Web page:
In its annual review, S&P Dow Jones Indices deleted 46 companies from the 2014 Dow Jones Sustainability World Index, and the largest deletions — by free-float market capitalization — included Bank of America, General Electric and Schlumberger. Other large companies cut from list were McDonald’s, Starbucks and Nike.
The three largest companies added (among 32 total) to the list were: Amgen Inc., Commonwealth Bank of Australia and GlaxoSmithKline PLC.
S&P Dow Jones Indices and RobecoSAM, an investment specialist that focuses exclusively on Sustainability Investing, have been compiling the index for 15 years. DJSI was the first global index to track the financial performance of the leading sustainability-driven companies worldwide, based on an “analysis of financially material economic, environmental and social factors.”
“Both the importance and the understanding of sustainability has grown dramatically over the past decade and a half,” said David Blitzer, managing director and chairman of the S&P Dow Jones Index Committee, in a press release. Over that span the indices have become “the leading benchmark in the field,” he continued.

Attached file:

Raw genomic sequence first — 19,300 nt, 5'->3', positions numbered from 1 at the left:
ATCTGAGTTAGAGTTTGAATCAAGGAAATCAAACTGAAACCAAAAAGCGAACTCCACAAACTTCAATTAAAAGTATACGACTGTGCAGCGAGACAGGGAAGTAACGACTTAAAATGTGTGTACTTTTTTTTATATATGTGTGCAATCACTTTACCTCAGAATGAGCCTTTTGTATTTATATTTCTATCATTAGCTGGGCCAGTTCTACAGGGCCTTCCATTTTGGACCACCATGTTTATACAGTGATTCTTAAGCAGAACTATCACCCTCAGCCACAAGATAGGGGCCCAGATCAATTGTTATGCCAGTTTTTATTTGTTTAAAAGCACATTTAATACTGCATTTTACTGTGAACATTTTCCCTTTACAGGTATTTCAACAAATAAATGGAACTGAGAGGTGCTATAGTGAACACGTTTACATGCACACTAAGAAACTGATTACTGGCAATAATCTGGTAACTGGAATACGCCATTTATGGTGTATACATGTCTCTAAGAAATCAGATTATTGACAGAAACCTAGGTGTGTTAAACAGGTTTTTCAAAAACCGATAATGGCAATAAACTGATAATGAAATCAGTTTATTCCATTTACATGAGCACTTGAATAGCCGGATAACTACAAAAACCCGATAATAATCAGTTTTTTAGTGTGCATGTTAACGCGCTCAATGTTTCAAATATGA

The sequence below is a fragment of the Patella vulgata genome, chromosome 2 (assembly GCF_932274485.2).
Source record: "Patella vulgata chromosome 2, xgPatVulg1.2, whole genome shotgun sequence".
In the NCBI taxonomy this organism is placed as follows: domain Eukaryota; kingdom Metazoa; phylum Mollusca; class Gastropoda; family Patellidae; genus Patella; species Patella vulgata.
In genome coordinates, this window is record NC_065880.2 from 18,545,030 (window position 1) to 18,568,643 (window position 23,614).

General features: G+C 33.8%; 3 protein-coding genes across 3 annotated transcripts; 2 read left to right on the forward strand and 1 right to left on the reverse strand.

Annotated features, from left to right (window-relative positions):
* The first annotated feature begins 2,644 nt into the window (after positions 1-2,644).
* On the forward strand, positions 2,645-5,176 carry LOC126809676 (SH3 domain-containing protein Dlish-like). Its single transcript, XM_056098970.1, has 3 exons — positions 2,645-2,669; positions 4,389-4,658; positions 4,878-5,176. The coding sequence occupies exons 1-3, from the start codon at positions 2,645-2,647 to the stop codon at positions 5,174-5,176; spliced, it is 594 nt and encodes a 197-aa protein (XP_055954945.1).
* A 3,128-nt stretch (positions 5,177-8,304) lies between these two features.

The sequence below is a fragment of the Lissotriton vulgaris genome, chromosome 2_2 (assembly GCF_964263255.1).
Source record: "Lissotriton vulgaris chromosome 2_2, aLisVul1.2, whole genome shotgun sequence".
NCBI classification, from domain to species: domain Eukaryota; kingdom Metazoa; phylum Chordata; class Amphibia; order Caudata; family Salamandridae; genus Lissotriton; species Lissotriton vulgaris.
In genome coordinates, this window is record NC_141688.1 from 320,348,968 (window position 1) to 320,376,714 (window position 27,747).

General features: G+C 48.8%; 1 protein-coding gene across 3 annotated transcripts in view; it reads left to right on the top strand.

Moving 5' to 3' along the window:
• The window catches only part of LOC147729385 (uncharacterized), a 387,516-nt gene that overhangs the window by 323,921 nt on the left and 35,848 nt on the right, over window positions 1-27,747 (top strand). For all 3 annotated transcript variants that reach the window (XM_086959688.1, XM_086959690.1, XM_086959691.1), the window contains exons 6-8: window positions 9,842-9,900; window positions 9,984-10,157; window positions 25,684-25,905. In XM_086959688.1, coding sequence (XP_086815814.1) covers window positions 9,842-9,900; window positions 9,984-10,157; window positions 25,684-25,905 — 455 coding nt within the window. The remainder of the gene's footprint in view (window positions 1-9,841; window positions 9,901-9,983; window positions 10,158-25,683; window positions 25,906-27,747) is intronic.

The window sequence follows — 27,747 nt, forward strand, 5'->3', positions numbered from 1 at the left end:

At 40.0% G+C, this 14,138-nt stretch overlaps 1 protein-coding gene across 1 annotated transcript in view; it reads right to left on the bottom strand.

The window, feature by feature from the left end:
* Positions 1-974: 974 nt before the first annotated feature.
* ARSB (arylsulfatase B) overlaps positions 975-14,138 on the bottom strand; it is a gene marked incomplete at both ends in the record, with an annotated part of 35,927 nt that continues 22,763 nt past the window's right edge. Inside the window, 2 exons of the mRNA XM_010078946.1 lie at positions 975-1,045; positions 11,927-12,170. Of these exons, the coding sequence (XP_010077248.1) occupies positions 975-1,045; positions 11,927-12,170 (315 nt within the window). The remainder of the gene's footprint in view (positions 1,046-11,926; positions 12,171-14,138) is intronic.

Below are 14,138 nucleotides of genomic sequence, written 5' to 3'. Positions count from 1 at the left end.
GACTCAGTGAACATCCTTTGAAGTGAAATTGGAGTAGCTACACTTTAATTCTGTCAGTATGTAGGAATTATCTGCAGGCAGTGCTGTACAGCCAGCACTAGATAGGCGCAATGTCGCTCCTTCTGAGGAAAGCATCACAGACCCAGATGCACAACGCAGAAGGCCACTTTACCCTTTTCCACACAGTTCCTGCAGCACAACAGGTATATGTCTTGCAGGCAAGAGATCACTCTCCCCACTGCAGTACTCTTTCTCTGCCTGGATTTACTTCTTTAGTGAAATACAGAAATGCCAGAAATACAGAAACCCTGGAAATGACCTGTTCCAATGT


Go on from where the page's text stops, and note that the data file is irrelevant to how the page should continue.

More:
The DJSI follow a best-in-class approach, including companies across all industries that outperform their peers in numerous sustainability metrics. Each year more than 3,000 companies, including 800 companies from emerging markets, are invited to participate in RobecoSAM’s Corporate Sustainability Assessment, which provides the financial analysis.
Out of thousands, only 16 companies have been on the list every year since 1999: Baxter, Bayer, BMW, BT, Credit Suisse, Deutsche Bank, Diageo, Intel, J Sainsbury, Novo Nordisk, RWE, SAP, Siemens, Storebrand, Unilever and UnitedHealth.
What’s the takeaway? The list can fluctuate fairly dramatically from year to year, as company sustainability investments and strategies change, depending on where they are with their sustainability programs. Ongoing and more mature company programs may help explain certain deletions, but they do not say very much regarding actual sustainability commitment and future investments. However, the index is useful as companies drill deeper into the components of sustainability, especially from a financial and transparency perspective.
Image: Cover extracted from the 2014 Dow Jones Sustainability Index Review